Emigration does not have to be seen as something absolutely negative, but as a transient feature that allows society to adapt. Borders are an artificial construct. We must face the world as our true home. It is difficult for a society in a given region, coinciding with a country or not, to be in constant growth. Therefore, there are movements of people towards regions with a more vibrant economy at a given time, but migration target regions change. This is not to say that we should not make an effort to ensure a strong economy everywhere. Of course we should. Not the least because if there are major economic differences, the situation is not sustainable. There is now a very large migratory flow towards few countries. Sometimes, these countries follow a policy where competition forces are superior to collaboration forces. This makes no sense. For example, Southern European countries were under enormous external pressure (with this I do not deny the existence negative internal forces that weakened them), which destroyed employment and overloaded Northern countries, the target of the resulting migration. How long can Northern countries endure such a situation without rupture? What investments are necessary to prevent or repair it? It would have been least costly to make concerted efforts to ensure employment in Southern countries. Most likely, such an investment would have been more effective too. Notice that even from the environmental point of view, the current situation makes no sense; some countries become overpopulated and other depopulated.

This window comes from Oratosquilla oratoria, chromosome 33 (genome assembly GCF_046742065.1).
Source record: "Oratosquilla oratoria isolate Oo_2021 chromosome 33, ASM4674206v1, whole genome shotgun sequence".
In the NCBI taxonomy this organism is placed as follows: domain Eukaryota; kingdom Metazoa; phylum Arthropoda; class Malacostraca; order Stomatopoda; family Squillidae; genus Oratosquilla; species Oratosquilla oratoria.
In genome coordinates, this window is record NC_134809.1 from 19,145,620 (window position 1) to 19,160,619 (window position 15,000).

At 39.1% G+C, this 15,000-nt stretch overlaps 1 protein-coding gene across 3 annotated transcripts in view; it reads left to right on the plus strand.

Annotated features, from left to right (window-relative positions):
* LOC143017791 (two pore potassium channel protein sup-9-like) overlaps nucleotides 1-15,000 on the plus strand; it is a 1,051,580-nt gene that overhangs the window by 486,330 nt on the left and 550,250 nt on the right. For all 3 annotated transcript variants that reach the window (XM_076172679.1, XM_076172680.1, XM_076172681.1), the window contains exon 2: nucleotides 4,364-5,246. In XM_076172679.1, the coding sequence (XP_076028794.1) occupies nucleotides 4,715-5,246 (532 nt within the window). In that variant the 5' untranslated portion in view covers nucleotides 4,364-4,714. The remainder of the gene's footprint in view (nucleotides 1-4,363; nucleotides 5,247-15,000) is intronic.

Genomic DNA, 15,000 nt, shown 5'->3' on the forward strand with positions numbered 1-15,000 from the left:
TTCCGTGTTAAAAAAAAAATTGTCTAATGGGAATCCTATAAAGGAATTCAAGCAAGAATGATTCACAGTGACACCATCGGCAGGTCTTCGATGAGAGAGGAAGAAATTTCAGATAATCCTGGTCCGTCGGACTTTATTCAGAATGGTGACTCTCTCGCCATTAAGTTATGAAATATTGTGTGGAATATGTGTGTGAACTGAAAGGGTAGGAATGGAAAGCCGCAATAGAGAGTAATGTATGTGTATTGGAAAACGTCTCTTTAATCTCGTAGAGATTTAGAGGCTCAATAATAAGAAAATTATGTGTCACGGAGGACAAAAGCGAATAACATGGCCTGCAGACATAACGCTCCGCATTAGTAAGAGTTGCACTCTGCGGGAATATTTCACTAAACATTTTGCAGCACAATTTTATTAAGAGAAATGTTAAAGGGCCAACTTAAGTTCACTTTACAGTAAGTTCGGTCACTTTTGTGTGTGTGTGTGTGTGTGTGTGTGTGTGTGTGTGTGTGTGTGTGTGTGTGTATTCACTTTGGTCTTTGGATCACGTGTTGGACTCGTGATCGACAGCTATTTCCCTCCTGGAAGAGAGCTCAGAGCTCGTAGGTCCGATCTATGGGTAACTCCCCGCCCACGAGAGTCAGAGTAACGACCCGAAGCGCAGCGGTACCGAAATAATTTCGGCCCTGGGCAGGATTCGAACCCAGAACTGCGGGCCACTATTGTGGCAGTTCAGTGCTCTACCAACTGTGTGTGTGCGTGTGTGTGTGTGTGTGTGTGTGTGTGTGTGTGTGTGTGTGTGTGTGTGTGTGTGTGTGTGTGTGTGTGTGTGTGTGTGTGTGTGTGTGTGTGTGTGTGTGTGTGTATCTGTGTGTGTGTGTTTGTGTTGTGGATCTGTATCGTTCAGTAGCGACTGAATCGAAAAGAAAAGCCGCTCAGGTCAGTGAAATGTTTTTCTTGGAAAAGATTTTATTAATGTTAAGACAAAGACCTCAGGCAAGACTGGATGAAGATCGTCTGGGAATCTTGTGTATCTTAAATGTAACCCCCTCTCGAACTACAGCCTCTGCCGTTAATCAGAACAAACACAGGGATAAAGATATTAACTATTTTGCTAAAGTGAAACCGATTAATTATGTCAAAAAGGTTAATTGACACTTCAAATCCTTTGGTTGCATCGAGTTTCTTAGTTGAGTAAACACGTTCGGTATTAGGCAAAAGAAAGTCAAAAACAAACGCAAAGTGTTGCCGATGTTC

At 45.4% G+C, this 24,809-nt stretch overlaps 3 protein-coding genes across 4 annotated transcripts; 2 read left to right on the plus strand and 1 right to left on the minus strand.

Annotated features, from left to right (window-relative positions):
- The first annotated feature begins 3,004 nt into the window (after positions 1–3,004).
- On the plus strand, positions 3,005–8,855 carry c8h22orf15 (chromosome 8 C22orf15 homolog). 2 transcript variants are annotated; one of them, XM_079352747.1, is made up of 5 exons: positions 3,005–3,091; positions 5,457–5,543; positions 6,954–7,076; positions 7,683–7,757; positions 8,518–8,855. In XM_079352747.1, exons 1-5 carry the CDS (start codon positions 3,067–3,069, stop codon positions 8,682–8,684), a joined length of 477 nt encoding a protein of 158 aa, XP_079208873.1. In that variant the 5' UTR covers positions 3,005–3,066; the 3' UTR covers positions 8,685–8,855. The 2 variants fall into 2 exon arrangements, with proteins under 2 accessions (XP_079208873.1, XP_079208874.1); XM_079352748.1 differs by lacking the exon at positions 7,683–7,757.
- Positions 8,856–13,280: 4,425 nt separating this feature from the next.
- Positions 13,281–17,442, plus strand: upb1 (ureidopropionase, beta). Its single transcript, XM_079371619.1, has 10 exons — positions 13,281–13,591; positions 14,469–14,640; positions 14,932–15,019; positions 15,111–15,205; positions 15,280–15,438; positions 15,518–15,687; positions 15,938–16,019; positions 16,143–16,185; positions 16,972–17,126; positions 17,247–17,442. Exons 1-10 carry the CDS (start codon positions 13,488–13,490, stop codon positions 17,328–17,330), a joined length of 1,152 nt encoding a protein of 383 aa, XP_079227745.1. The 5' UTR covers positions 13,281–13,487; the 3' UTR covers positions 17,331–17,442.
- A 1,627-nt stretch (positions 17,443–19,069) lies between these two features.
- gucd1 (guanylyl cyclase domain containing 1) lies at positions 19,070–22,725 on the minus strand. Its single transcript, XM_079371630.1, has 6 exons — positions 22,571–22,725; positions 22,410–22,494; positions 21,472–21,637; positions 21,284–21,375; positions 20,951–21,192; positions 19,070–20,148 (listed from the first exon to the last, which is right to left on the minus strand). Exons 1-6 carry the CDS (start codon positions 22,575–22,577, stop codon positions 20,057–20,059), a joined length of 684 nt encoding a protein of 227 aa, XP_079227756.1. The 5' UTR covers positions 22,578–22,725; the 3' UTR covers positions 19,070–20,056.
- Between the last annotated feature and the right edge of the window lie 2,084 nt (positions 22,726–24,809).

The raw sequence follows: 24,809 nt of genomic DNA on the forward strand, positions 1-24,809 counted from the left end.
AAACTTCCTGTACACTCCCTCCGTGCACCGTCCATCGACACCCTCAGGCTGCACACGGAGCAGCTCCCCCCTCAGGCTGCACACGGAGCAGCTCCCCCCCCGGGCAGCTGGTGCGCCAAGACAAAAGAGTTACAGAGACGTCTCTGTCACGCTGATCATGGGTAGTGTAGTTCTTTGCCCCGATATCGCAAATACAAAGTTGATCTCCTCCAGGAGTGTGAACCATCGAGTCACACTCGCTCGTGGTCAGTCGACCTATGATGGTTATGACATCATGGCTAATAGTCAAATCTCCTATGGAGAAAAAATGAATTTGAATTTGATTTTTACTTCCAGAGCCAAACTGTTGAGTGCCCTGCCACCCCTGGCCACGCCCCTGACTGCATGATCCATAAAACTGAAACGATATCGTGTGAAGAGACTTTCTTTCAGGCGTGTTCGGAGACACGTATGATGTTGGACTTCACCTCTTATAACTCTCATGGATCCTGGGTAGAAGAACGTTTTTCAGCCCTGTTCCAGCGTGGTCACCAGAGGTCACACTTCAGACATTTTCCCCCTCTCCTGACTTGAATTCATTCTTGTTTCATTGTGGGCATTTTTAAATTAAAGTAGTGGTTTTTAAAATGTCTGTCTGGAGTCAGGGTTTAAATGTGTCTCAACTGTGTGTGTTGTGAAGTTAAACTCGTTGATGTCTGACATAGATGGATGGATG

Returning to the issue of emigration, accepting that it is not possible to avoid it completely, it has advantages. This is particularly true in the case of architecture. Emigration permits cultural dissemination of a certain way of making architecture. It also allows those who are temporarily absent to learn new realities and bring this experience back with them, thereby enriching the local lexicon of processes and solutions. It allows us to establish ties between the countries of origin and destination of migration, which can translate later into cultural and economic exchange. Returning to the idea that ​​borders are artificial, today’s technology already allows people to live in one country and work in or for another. Technology can make separations less dramatic as it allows people to remain emotionally connected, although physically absent.